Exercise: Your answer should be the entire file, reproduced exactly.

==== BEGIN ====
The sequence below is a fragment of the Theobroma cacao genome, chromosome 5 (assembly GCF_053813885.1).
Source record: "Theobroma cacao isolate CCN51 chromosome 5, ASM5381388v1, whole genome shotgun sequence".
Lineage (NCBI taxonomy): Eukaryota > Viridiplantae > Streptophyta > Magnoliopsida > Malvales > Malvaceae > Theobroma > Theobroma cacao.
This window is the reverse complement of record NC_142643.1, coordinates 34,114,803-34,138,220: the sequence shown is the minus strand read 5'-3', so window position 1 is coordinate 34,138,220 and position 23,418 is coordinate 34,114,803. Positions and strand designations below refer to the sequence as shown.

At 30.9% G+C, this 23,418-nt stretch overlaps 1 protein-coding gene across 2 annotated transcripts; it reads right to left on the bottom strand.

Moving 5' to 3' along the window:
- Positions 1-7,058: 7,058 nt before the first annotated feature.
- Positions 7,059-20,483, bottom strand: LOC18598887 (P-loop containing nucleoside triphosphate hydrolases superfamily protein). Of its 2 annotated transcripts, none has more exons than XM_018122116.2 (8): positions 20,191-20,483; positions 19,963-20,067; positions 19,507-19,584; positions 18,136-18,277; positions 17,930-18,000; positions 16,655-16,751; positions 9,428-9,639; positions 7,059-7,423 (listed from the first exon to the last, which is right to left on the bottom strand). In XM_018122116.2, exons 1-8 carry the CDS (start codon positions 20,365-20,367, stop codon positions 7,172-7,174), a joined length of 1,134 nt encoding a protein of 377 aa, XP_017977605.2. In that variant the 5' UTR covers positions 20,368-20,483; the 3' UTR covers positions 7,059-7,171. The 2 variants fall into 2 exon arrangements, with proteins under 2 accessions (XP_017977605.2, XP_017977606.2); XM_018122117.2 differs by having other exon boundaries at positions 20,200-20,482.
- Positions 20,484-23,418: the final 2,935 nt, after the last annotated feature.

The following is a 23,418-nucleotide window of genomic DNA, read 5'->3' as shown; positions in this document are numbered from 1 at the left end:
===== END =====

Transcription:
The sequence below is a fragment of the Theobroma cacao genome, chromosome 5 (assembly GCF_053813885.1).
Source record: "Theobroma cacao isolate CCN51 chromosome 5, ASM5381388v1, whole genome shotgun sequence".
Lineage (NCBI taxonomy): Eukaryota > Viridiplantae > Streptophyta > Magnoliopsida > Malvales > Malvaceae > Theobroma > Theobroma cacao.
This window is the reverse complement of record NC_142643.1, coordinates 34,114,803-34,138,220: the sequence shown is the minus strand read 5'-3', so window position 1 is coordinate 34,138,220 and position 23,418 is coordinate 34,114,803. Positions and strand designations below refer to the sequence as shown.

At 30.9% G+C, this 23,418-nt stretch overlaps 1 protein-coding gene across 2 annotated transcripts; it reads right to left on the bottom strand.

Moving 5' to 3' along the window:
- Positions 1-7,058: 7,058 nt before the first annotated feature.
- Positions 7,059-20,483, bottom strand: LOC18598887 (P-loop containing nucleoside triphosphate hydrolases superfamily protein). Of its 2 annotated transcripts, none has more exons than XM_018122116.2 (8): positions 20,191-20,483; positions 19,963-20,067; positions 19,507-19,584; positions 18,136-18,277; positions 17,930-18,000; positions 16,655-16,751; positions 9,428-9,639; positions 7,059-7,423 (listed from the first exon to the last, which is right to left on the bottom strand). In XM_018122116.2, exons 1-8 carry the CDS (start codon positions 20,365-20,367, stop codon positions 7,172-7,174), a joined length of 1,134 nt encoding a protein of 377 aa, XP_017977605.2. In that variant the 5' UTR covers positions 20,368-20,483; the 3' UTR covers positions 7,059-7,171. The 2 variants fall into 2 exon arrangements, with proteins under 2 accessions (XP_017977605.2, XP_017977606.2); XM_018122117.2 differs by having other exon boundaries at positions 20,200-20,482.
- Positions 20,484-23,418: the final 2,935 nt, after the last annotated feature.

The following is a 23,418-nucleotide window of genomic DNA, read 5'->3' as shown; positions in this document are numbered from 1 at the left end: